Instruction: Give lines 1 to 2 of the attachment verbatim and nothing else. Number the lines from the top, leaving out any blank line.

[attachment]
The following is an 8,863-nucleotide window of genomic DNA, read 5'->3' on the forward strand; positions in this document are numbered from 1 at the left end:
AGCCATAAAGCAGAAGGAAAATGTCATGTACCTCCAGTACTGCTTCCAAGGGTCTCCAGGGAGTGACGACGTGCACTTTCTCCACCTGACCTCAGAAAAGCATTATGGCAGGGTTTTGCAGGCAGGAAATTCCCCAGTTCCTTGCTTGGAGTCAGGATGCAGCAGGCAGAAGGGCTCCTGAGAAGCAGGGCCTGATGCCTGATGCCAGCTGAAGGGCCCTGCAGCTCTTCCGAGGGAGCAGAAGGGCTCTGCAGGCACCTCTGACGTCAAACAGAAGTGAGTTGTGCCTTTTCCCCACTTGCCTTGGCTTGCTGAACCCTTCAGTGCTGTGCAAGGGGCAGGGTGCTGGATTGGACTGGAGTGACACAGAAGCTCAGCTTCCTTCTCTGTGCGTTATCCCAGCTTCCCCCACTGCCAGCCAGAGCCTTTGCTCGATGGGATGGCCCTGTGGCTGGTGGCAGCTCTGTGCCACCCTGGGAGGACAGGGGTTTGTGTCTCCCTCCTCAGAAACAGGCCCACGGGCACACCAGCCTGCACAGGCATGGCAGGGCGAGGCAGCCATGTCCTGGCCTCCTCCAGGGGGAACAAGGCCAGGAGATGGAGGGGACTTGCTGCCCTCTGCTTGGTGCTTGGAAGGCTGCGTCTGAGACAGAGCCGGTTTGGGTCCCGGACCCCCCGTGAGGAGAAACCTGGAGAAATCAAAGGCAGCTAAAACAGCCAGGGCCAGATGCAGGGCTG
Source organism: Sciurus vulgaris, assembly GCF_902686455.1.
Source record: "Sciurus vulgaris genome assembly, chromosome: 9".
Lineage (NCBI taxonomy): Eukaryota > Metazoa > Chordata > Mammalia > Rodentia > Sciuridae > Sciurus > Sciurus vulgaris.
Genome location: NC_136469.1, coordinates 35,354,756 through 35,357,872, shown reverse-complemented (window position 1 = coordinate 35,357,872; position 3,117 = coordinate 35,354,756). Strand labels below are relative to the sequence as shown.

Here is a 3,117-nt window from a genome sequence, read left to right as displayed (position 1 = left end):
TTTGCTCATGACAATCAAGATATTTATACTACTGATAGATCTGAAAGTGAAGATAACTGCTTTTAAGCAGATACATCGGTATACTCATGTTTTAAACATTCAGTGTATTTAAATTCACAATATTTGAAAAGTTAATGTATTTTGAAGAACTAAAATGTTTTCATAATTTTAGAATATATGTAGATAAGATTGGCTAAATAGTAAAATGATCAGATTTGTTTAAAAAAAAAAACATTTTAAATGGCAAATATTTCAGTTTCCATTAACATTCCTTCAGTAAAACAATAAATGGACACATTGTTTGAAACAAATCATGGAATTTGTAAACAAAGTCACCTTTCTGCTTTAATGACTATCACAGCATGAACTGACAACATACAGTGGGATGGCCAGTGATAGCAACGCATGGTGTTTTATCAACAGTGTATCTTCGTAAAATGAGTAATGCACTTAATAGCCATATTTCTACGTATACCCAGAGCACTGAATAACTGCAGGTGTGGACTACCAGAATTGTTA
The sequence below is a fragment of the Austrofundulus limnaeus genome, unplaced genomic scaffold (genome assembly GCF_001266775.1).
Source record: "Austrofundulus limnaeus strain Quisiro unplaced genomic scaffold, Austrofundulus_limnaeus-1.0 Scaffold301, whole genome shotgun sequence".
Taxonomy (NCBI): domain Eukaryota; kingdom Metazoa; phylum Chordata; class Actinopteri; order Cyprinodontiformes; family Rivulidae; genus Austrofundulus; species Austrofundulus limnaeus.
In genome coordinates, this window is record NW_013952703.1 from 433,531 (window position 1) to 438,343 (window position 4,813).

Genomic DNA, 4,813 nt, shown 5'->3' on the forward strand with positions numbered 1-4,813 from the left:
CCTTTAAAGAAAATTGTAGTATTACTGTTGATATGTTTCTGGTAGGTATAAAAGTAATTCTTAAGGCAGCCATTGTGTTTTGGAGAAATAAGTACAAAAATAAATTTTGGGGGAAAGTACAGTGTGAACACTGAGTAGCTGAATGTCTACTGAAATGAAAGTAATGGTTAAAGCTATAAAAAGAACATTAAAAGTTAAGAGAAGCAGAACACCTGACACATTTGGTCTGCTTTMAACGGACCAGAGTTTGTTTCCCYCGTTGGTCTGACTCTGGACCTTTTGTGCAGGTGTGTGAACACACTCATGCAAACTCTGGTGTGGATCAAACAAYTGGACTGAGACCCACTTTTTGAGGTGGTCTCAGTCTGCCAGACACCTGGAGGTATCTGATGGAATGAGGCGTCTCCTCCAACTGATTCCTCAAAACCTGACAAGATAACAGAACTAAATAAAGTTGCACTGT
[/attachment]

The following is an 8,863-nucleotide window of genomic DNA, read 5'->3' on the forward strand; positions in this document are numbered from 1 at the left end:
AGCCATAAAGCAGAAGGAAAATGTCATGTACCTCCAGTACTGCTTCCAAGGGTCTCCAGGGAGTGACGACGTGCACTTTCTCCACCTGACCTCAGAAAAGCATTATGGCAGGGTTTTGCAGGCAGGAAATTCCCCAGTTCCTTGCTTGGAGTCAGGATGCAGCAGGCAGAAGGGCTCCTGAGAAGCAGGGCCTGATGCCTGATGCCAGCTGAAGGGCCCTGCAGCTCTTCCGAGGGAGCAGAAGGGCTCTGCAGGCACCTCTGACGTCAAACAGAAGTGAGTTGTGCCTTTTCCCCACTTGCCTTGGCTTGCTGAACCCTTCAGTGCTGTGCAAGGGGCAGGGTGCTGGATTGGACTGGAGTGACACAGAAGCTCAGCTTCCTTCTCTGTGCGTTATCCCAGCTTCCCCCACTGCCAGCCAGAGCCTTTGCTCGATGGGATGGCCCTGTGGCTGGTGGCAGCTCTGTGCCACCCTGGGAGGACAGGGGTTTGTGTCTCCCTCCTCAGAAACAGGCCCACGGGCACACCAGCCTGCACAGGCATGGCAGGGCGAGGCAGCCATGTCCTGGCCTCCTCCAGGGGGAACAAGGCCAGGAGATGGAGGGGACTTGCTGCCCTCTGCTTGGTGCTTGGAAGGCTGCGTCTGAGACAGAGCCGGTTTGGGTCCCGGACCCCCCGTGAGGAGAAACCTGGAGAAATCAAAGGCAGCTAAAACAGCCAGGGCCAGATGCAGGGCTG